On my list, the only model that can be mounted on a console is the Simrad Cruise 5. It can also function as a chart plotter and a sonar and serve as a GPS navigation device with an integrated CHIRP sonar transducer to track depth.
Although it comes preloaded with a basic map of the entire planet and coastline charts for the United States, I was able to identify a few errors that likely result from a lack of updates. You want to get some more mapping cards if you find that you require more information. The fact that it is designed to be attached to the console of a kayak makes it considerably more significant than the alternatives I had considered. An obvious step forward is the massive display, which measures 5 inches and is equipped with a rotary dial and button controls.
There is so much more to kayaking than paddling leisurely along the coast or circling a calm lake.
There are no limits to what you can do with the right kayak and a healthy dose of adventure spirit!
A remote island far offshore can be reached by paddling out. Seeing the source of a lake or river is easy if you head upstream. The currents and rapids can be tackled. Only a few brave souls who venture along the waterways can see untouched forests untouched by humans.
It's all about the adventure when you kayak!
In order to navigate your way back to civilization safely (keyword) on these exploring trips, you need a way to navigate.
GPS devices come in handy in such situations. Paddling adventures, whether crossing the ocean or exploring rivers and streams, are safer when you can instantly identify your location at any time.
Choosing the right kayak GPS device can be a challenge-that's why we're here to help.
Learn more about how to choose the best kayak GPS devices for your next adventure by reading our full buying guide below.
A kayak GPS is likely to be the single most frequently asked question.
Today's smartphones are equipped with GPS capabilities due to the advancements in technology. Strava, Runkeeper, All Trails, Snapchat, and even Google Maps offer GPS positioning to show your location instantly. Using your smartphone, you can track your location, whatever you're doing.
That seems like the right solution for you, doesn't it? Considering smartphones have GPS built right into them, why would anyone need a GPS device?
As a kayaker, you need GPS in addition to your cellphone for a few very good and very simple reasons.
In addition to being sleek, stylish, and ultra-functional, smartphones are also designed to be durable. Despite their rugged design, they aren't meant to survive the rough-and-tumble life of the great outdoors. The phone can be protected with cool cases, but at the end of the day it's a delicate electronic device that can be damaged if dropped, stepped on, or dropped in water.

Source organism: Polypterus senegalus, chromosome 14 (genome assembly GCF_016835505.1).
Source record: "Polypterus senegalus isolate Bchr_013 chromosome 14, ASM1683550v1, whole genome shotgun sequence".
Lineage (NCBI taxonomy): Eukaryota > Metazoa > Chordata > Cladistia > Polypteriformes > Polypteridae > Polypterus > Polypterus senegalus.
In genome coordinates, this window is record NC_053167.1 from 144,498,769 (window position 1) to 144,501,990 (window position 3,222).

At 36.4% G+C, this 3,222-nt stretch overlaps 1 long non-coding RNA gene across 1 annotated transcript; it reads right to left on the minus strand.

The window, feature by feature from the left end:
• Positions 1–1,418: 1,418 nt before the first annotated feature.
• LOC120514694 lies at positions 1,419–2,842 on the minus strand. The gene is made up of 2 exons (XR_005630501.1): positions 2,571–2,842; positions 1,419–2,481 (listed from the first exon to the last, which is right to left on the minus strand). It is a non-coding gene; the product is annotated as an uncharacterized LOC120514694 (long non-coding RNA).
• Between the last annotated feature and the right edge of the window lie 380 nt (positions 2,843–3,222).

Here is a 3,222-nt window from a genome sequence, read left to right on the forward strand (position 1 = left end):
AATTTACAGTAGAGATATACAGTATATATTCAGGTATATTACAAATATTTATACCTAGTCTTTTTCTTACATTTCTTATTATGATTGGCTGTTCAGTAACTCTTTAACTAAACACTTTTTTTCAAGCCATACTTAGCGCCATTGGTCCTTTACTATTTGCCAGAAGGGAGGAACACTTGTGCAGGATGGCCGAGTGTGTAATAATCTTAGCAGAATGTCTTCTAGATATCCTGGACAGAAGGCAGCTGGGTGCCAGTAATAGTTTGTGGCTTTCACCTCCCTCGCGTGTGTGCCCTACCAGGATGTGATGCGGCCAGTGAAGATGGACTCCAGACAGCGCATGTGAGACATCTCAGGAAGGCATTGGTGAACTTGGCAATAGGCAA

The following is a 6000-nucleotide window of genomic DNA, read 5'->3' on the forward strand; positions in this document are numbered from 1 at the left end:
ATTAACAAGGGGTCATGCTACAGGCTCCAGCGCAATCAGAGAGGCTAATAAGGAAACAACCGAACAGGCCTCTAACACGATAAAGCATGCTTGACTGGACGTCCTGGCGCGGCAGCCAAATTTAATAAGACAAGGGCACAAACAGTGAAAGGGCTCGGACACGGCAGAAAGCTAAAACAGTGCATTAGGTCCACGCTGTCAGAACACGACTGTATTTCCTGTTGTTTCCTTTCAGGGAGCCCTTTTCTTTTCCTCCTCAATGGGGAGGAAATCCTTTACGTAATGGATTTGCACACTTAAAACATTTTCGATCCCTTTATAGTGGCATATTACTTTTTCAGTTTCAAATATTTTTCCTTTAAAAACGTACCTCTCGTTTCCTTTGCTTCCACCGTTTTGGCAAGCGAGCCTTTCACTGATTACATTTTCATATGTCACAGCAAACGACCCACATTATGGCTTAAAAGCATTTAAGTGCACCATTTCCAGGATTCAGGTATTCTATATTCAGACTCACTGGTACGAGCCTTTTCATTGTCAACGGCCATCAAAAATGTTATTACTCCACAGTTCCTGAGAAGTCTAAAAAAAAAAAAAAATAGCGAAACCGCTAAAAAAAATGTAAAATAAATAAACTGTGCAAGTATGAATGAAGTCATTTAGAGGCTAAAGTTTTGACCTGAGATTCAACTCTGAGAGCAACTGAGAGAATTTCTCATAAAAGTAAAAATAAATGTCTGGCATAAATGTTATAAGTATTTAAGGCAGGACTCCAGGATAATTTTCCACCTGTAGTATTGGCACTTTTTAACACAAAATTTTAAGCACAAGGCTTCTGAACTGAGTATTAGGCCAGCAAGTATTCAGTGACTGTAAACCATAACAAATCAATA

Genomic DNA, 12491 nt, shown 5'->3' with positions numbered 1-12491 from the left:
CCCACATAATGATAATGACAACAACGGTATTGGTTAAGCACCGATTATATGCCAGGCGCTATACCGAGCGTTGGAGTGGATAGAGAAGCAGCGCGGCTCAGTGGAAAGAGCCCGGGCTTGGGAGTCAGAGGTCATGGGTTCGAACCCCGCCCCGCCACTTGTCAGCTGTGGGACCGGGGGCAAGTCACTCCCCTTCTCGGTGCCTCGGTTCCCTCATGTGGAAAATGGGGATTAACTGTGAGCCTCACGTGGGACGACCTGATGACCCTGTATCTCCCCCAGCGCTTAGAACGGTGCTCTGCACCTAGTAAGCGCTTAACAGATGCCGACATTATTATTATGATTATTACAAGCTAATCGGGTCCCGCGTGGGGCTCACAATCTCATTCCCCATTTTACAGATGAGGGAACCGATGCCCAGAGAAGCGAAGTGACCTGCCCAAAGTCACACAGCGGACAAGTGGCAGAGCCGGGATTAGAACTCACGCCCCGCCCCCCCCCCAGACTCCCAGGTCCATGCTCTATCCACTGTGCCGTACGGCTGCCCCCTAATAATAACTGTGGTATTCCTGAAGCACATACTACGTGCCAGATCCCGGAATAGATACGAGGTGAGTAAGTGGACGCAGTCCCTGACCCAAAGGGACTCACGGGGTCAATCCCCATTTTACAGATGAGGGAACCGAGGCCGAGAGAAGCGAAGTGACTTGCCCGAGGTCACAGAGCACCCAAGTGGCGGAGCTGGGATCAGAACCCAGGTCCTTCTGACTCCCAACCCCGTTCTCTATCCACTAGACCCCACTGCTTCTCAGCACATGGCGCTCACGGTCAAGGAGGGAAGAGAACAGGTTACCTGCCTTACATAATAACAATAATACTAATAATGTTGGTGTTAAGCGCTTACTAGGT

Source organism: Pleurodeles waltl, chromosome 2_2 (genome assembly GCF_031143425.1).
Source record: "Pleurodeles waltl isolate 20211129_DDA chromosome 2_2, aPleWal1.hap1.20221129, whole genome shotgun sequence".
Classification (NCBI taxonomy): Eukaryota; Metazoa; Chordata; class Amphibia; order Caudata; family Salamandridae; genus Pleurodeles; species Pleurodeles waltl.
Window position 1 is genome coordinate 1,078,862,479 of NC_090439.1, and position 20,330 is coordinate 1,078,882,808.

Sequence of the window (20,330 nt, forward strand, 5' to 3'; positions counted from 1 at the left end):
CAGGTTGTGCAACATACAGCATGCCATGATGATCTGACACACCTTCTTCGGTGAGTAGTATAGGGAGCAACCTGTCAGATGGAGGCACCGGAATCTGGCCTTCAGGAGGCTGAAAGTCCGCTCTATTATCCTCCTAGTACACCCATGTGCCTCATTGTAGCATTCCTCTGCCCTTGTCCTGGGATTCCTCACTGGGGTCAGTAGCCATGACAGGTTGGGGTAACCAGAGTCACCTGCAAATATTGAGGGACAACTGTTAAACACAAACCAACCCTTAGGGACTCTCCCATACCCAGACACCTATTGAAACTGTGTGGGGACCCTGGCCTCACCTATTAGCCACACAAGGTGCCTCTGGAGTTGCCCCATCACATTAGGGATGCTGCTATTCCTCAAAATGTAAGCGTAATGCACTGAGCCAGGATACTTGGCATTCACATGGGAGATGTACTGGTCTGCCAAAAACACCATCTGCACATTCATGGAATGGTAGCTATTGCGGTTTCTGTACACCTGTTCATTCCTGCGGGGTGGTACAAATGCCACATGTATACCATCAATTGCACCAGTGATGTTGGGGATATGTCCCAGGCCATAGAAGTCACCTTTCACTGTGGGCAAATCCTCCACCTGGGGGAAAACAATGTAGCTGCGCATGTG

On the other hand, dedicated GPS devices are built to last. Drops and falls are no problem for them because they are tough, waterproof, and able to withstand drops. No matter what kayaking adventure you undertake, whether you are crossing the ocean, tackling rapids, or paddling up/down stream, they are the smart, rugged solution you need.
When was the last time you bought a smartphone? How much did you spend? It's probably fairly high if you have one of the newer, high-end smartphones. Should your phone be lost or damaged, are you willing to lose your investment?
The cost of a GPS device is much lower than that of a smartphone. While it's not as useful elsewhere or in other aspects of your life, you can trust that it's tough and can survive your kayaking adventures for a fraction of what you'd pay for a smartphone. Your smartphone is a big investment, so it's worth a small investment to protect it.
Smartphone apps include charts and maps based on the most accurate data available to Google, Apple, and other companies. Due to the fact that they aren't focused on navigation, they may not have the most up-to-date maps. If you don't have an up-to-date map, you could find yourself in real trouble if you don't know what to look for, such as currents, terrain, river flows, and coastlines.
The latest topographical maps are available through most GPS devices via the satellite network of the Department of Defense. Using it will always lead you to the most accurate and up-to-date information available.
Even if you already own a smartphone, it makes sense to invest in a GPS device, right? You'll be more safe if you have a purpose-built, waterproof, highly accurate device for kayaking.
You can benefit from kayaking GPS devices in the following ways:
Improve your technique and increase your stamina by monitoring your paddling performance (speed, time, distance, etc.)
Using waypoints, plan your trip, resting, camping, or portaging
If it's dark, stormy, or foggy, you can still stay on course (don't forget your kayak lights).
Make sure your family and friends know where you are, so they can follow your itinerary
Keep a list of points of interest or dangerous locations you must avoid later/on your next trip/on your return
The GPS unit's design
GPS devices for kayaks are available in three different designs:
A GPS unit mounted on a vehicle
It is basically a smaller, battery-powered version of the GPS console used on fishing boats and larger ships. You can mount them on your kayak using a mounting system (universal or specific to the console) and use them to mark your location on GPS maps.
These GPS devices are the most expensive and require specialized mounting. Their large displays, however, make them easier to use for accurate navigation.
GPS units for handheld devices